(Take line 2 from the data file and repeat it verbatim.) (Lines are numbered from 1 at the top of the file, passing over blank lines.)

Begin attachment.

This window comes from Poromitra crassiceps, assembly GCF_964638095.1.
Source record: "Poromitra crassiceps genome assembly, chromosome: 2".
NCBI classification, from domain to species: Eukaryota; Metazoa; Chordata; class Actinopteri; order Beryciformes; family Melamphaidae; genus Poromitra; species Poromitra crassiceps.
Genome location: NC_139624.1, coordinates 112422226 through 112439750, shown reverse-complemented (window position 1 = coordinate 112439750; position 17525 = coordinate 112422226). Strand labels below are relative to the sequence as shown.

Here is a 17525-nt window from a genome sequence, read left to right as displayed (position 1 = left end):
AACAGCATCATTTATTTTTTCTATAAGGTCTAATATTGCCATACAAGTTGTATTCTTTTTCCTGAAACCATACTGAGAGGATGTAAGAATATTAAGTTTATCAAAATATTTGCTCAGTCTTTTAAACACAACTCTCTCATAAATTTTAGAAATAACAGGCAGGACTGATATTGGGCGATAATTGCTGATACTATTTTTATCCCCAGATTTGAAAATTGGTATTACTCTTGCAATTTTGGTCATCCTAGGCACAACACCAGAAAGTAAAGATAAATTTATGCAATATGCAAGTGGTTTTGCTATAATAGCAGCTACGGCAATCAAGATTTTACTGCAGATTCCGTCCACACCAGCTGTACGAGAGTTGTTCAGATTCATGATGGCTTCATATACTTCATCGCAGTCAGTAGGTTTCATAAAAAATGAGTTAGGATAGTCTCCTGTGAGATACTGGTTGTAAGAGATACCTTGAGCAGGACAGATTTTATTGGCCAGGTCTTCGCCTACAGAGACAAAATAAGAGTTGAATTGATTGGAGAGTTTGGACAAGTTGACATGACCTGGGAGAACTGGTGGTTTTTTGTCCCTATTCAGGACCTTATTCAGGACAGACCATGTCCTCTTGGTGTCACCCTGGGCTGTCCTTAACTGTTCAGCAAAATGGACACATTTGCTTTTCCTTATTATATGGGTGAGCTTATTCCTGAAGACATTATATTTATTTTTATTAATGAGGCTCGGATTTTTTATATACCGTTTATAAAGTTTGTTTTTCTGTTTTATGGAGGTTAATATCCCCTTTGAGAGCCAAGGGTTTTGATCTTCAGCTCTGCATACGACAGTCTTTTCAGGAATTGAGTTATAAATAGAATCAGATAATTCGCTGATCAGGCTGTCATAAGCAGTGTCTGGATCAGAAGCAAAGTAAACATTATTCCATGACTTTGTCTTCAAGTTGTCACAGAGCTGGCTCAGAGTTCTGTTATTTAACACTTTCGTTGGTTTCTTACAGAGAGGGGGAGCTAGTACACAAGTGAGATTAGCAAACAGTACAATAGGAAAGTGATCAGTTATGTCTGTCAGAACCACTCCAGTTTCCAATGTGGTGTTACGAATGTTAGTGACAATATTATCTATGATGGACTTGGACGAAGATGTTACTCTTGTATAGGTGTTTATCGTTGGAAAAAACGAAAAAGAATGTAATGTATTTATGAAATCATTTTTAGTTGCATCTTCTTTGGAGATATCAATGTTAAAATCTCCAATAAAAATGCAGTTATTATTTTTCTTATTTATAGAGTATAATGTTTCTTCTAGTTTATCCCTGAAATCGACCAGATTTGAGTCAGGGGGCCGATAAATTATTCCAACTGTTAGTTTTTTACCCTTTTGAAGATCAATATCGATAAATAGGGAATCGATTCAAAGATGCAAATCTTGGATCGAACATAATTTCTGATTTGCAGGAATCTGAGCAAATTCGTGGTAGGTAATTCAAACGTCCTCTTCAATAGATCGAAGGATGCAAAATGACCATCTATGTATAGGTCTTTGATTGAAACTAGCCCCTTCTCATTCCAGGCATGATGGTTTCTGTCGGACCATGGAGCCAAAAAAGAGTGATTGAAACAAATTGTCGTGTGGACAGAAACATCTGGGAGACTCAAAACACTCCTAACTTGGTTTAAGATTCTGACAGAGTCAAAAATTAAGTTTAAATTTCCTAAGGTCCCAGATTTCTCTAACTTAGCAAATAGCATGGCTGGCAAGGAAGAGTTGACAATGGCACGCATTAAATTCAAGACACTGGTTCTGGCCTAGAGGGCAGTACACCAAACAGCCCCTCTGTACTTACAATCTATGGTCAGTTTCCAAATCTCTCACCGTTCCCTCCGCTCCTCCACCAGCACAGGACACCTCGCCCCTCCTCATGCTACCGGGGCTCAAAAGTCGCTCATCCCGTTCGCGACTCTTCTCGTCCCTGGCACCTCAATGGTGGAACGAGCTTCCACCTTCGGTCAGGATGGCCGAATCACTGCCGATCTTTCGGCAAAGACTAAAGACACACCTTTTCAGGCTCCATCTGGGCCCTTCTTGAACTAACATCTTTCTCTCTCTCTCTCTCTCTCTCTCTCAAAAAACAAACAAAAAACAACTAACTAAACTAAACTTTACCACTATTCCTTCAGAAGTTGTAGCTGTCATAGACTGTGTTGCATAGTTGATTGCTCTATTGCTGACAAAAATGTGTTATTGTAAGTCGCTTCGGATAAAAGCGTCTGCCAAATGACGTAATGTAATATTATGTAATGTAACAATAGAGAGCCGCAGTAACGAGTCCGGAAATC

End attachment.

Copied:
Source record: "Poromitra crassiceps genome assembly, chromosome: 2".